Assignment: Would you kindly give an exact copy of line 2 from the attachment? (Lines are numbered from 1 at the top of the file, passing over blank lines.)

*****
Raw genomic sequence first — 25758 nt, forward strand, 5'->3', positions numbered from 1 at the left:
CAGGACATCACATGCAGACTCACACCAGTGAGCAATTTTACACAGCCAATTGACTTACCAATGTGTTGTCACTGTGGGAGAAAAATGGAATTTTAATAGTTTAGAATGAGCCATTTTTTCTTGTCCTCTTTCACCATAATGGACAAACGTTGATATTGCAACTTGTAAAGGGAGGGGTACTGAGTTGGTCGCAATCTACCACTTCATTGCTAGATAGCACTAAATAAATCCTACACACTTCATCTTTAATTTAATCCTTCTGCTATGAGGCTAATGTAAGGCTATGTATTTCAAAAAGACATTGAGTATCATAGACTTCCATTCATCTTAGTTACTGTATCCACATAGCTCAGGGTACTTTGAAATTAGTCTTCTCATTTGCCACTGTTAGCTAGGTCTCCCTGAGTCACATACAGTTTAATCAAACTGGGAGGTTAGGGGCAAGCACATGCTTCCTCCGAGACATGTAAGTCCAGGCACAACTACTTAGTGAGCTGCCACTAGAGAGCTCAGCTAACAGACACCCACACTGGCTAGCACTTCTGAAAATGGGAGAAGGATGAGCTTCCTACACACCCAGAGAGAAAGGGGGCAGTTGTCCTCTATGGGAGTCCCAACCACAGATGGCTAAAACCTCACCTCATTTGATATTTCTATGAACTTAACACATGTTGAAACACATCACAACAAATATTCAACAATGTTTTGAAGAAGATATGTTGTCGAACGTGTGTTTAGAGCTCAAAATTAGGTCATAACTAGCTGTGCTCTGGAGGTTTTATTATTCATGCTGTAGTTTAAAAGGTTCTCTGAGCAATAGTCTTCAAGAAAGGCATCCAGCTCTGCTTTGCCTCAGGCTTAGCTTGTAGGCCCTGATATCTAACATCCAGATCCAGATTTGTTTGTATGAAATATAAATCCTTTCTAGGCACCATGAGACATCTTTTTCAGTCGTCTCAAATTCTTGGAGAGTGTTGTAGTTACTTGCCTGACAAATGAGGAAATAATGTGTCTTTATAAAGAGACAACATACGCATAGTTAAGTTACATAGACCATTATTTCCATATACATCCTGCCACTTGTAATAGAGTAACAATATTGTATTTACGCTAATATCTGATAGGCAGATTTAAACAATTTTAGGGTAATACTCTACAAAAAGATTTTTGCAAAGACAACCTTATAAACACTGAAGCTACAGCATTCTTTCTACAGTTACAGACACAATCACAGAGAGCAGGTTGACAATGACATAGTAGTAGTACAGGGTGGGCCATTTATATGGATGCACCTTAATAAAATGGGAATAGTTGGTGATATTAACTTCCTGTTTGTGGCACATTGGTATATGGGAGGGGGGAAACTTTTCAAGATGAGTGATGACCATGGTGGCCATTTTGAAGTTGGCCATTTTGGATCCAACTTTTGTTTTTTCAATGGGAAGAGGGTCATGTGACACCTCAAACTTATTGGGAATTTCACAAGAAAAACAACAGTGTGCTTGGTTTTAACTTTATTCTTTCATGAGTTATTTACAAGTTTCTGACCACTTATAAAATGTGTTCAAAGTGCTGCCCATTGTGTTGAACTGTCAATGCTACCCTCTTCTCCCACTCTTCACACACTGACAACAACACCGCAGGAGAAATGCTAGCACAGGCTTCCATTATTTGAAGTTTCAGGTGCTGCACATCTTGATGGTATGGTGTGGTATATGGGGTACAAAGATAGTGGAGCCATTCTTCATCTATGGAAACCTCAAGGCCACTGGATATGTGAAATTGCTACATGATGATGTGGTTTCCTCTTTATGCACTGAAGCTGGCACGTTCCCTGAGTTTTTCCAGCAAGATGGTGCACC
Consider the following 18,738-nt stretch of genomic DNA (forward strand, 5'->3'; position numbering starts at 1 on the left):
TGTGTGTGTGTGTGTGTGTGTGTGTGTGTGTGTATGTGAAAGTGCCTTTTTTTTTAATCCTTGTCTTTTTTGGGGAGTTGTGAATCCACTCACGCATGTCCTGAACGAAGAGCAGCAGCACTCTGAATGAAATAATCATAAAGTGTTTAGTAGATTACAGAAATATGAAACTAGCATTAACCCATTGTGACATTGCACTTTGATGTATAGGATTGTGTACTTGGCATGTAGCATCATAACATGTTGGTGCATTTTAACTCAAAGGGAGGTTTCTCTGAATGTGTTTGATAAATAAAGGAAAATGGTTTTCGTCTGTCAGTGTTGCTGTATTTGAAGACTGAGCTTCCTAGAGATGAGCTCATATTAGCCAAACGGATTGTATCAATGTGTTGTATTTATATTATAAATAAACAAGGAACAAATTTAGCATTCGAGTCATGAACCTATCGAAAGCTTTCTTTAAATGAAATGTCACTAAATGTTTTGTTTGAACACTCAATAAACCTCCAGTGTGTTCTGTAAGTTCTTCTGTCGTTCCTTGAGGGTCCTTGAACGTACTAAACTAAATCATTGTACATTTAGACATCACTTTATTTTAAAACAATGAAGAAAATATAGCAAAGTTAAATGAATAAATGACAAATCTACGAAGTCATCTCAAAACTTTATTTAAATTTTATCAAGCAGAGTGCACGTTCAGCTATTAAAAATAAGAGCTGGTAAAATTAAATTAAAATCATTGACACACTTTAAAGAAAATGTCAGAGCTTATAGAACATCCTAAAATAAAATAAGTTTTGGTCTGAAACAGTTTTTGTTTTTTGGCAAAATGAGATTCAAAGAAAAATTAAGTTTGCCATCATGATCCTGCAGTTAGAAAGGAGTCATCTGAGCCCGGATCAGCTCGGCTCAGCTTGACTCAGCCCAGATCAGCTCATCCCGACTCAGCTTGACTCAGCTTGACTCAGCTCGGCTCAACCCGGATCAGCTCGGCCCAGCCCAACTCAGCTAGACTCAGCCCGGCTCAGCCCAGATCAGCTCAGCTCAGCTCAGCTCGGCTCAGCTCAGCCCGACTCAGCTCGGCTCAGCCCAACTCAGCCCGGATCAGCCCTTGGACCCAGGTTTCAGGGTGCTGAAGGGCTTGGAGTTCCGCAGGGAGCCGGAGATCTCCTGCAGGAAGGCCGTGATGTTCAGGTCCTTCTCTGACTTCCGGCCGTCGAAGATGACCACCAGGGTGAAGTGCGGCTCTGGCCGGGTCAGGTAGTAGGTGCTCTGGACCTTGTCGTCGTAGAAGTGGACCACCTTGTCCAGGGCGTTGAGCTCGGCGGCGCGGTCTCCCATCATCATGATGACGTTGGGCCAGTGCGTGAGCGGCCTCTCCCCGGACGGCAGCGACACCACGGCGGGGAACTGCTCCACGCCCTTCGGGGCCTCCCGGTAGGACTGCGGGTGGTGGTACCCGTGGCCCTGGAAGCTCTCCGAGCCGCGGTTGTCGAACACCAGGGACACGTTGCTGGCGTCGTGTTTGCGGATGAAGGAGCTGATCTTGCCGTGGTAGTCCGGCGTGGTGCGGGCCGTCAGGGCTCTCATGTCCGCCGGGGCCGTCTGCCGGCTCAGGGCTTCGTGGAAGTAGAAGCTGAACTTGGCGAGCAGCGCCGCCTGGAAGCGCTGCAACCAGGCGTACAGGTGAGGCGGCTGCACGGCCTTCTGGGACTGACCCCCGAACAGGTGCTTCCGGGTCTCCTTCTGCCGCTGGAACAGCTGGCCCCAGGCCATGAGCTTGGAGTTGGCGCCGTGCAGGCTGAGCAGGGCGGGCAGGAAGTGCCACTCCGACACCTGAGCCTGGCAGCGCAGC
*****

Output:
CAGGACATCACATGCAGACTCACACCAGTGAGCAATTTTACACAGCCAATTGACTTACCAATGTGTTGTCACTGTGGGAGAAAAATGGAATTTTAATAGTTTAGAATGAGCCATTTTTTCTTGTCCTCTTTCACCATAATGGACAAACGTTGATATTGCAACTTGTAAAGGGAGGGGTACTGAGTTGGTCGCAATCTACCACTTCATTGCTAGATAGCACTAAATAAATCCTACACACTTCATCTTTAATTTAATCCTTCTGCTATGAGGCTAATGTAAGGCTATGTATTTCAAAAAGACATTGAGTATCATAGACTTCCATTCATCTTAGTTACTGTATCCACATAGCTCAGGGTACTTTGAAATTAGTCTTCTCATTTGCCACTGTTAGCTAGGTCTCCCTGAGTCACATACAGTTTAATCAAACTGGGAGGTTAGGGGCAAGCACATGCTTCCTCCGAGACATGTAAGTCCAGGCACAACTACTTAGTGAGCTGCCACTAGAGAGCTCAGCTAACAGACACCCACACTGGCTAGCACTTCTGAAAATGGGAGAAGGATGAGCTTCCTACACACCCAGAGAGAAAGGGGGCAGTTGTCCTCTATGGGAGTCCCAACCACAGATGGCTAAAACCTCACCTCATTTGATATTTCTATGAACTTAACACATGTTGAAACACATCACAACAAATATTCAACAATGTTTTGAAGAAGATATGTTGTCGAACGTGTGTTTAGAGCTCAAAATTAGGTCATAACTAGCTGTGCTCTGGAGGTTTTATTATTCATGCTGTAGTTTAAAAGGTTCTCTGAGCAATAGTCTTCAAGAAAGGCATCCAGCTCTGCTTTGCCTCAGGCTTAGCTTGTAGGCCCTGATATCTAACATCCAGATCCAGATTTGTTTGTATGAAATATAAATCCTTTCTAGGCACCATGAGACATCTTTTTCAGTCGTCTCAAATTCTTGGAGAGTGTTGTAGTTACTTGCCTGACAAATGAGGAAATAATGTGTCTTTATAAAGAGACAACATACGCATAGTTAAGTTACATAGACCATTATTTCCATATACATCCTGCCACTTGTAATAGAGTAACAATATTGTATTTACGCTAATATCTGATAGGCAGATTTAAACAATTTTAGGGTAATACTCTACAAAAAGATTTTTGCAAAGACAACCTTATAAACACTGAAGCTACAGCATTCTTTCTACAGTTACAGACACAATCACAGAGAGCAGGTTGACAATGACATAGTAGTAGTACAGGGTGGGCCATTTATATGGATGCACCTTAATAAAATGGGAATAGTTGGTGATATTAACTTCCTGTTTGTGGCACATTGGTATATGGGAGGGGGGAAACTTTTCAAGATGAGTGATGACCATGGTGGCCATTTTGAAGTTGGCCATTTTGGATCCAACTTTTGTTTTTTCAATGGGAAGAGGGTCATGTGACACCTCAAACTTATTGGGAATTTCACAAGAAAAACAACAGTGTGCTTGGTTTTAACTTTATTCTTTCATGAGTTATTTACAAGTTTCTGACCACTTATAAAATGTGTTCAAAGTGCTGCCCATTGTGTTGAACTGTCAATGCTACCCTCTTCTCCCACTCTTCACACACTGACAACAACACCGCAGGAGAAATGCTAGCACAGGCTTCCATTATTTGAAGTTTCAGGTGCTGCACATCTTGATGGTATGGTGTGGTATATGGGGTACAAAGATAGTGGAGCCATTCTTCATCTATGGAAACCTCAAGGCCACTGGATATGTGAAATTGCTACATGATGATGTGGTTTCCTCTTTATGCACTGAAGCTGGCACGTTCCCTGAGTTTTTCCAGCAAGATGGTGCACC